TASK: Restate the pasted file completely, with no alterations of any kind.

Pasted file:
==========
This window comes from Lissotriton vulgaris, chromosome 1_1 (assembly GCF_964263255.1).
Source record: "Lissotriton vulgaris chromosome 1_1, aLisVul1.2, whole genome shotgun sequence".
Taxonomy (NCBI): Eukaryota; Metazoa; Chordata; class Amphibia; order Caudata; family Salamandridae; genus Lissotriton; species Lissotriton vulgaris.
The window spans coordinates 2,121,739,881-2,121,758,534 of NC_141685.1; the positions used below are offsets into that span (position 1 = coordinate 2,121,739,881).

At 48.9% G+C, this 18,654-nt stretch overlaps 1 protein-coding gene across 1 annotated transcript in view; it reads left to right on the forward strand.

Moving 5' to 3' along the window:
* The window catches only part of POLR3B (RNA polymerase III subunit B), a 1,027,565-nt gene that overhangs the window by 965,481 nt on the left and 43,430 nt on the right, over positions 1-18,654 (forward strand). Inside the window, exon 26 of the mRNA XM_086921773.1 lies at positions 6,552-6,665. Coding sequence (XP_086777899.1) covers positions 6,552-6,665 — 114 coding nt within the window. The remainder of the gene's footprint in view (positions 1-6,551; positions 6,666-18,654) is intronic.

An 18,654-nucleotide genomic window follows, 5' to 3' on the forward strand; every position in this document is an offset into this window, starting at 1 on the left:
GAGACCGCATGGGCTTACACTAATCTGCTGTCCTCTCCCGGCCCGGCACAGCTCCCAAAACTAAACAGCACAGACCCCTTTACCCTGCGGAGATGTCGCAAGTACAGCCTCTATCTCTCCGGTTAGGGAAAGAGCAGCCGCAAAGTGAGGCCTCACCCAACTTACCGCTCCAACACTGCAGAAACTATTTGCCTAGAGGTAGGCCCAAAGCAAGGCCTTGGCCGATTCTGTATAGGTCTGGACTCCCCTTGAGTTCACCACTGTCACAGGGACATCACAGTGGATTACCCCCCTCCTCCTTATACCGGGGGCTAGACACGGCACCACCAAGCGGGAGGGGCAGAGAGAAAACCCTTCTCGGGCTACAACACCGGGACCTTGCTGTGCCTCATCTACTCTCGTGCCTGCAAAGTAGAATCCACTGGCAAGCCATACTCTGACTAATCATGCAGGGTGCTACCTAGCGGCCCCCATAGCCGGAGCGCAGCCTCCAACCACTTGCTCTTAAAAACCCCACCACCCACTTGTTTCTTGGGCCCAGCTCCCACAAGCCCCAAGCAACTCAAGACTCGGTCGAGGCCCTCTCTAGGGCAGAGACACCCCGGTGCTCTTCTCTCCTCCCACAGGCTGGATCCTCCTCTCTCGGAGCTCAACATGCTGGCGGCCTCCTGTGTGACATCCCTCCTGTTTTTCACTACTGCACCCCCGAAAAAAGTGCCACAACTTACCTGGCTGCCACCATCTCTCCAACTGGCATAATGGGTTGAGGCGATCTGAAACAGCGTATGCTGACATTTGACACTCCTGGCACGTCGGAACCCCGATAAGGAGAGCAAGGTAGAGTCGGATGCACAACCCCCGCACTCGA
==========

This window comes from Lissotriton vulgaris, chromosome 1_1 (assembly GCF_964263255.1).
Source record: "Lissotriton vulgaris chromosome 1_1, aLisVul1.2, whole genome shotgun sequence".
Taxonomy (NCBI): Eukaryota; Metazoa; Chordata; class Amphibia; order Caudata; family Salamandridae; genus Lissotriton; species Lissotriton vulgaris.
The window spans coordinates 2,121,739,881-2,121,758,534 of NC_141685.1; the positions used below are offsets into that span (position 1 = coordinate 2,121,739,881).

At 48.9% G+C, this 18,654-nt stretch overlaps 1 protein-coding gene across 1 annotated transcript in view; it reads left to right on the forward strand.

Moving 5' to 3' along the window:
* The window catches only part of POLR3B (RNA polymerase III subunit B), a 1,027,565-nt gene that overhangs the window by 965,481 nt on the left and 43,430 nt on the right, over positions 1-18,654 (forward strand). Inside the window, exon 26 of the mRNA XM_086921773.1 lies at positions 6,552-6,665. Coding sequence (XP_086777899.1) covers positions 6,552-6,665 — 114 coding nt within the window. The remainder of the gene's footprint in view (positions 1-6,551; positions 6,666-18,654) is intronic.

An 18,654-nucleotide genomic window follows, 5' to 3' on the forward strand; every position in this document is an offset into this window, starting at 1 on the left:
GAGACCGCATGGGCTTACACTAATCTGCTGTCCTCTCCCGGCCCGGCACAGCTCCCAAAACTAAACAGCACAGACCCCTTTACCCTGCGGAGATGTCGCAAGTACAGCCTCTATCTCTCCGGTTAGGGAAAGAGCAGCCGCAAAGTGAGGCCTCACCCAACTTACCGCTCCAACACTGCAGAAACTATTTGCCTAGAGGTAGGCCCAAAGCAAGGCCTTGGCCGATTCTGTATAGGTCTGGACTCCCCTTGAGTTCACCACTGTCACAGGGACATCACAGTGGATTACCCCCCTCCTCCTTATACCGGGGGCTAGACACGGCACCACCAAGCGGGAGGGGCAGAGAGAAAACCCTTCTCGGGCTACAACACCGGGACCTTGCTGTGCCTCATCTACTCTCGTGCCTGCAAAGTAGAATCCACTGGCAAGCCATACTCTGACTAATCATGCAGGGTGCTACCTAGCGGCCCCCATAGCCGGAGCGCAGCCTCCAACCACTTGCTCTTAAAAACCCCACCACCCACTTGTTTCTTGGGCCCAGCTCCCACAAGCCCCAAGCAACTCAAGACTCGGTCGAGGCCCTCTCTAGGGCAGAGACACCCCGGTGCTCTTCTCTCCTCCCACAGGCTGGATCCTCCTCTCTCGGAGCTCAACATGCTGGCGGCCTCCTGTGTGACATCCCTCCTGTTTTTCACTACTGCACCCCCGAAAAAAGTGCCACAACTTACCTGGCTGCCACCATCTCTCCAACTGGCATAATGGGTTGAGGCGATCTGAAACAGCGTATGCTGACATTTGACACTCCTGGCACGTCGGAACCCCGATAAGGAGAGCAAGGTAGAGTCGGATGCACAACCCCCGCACTCGA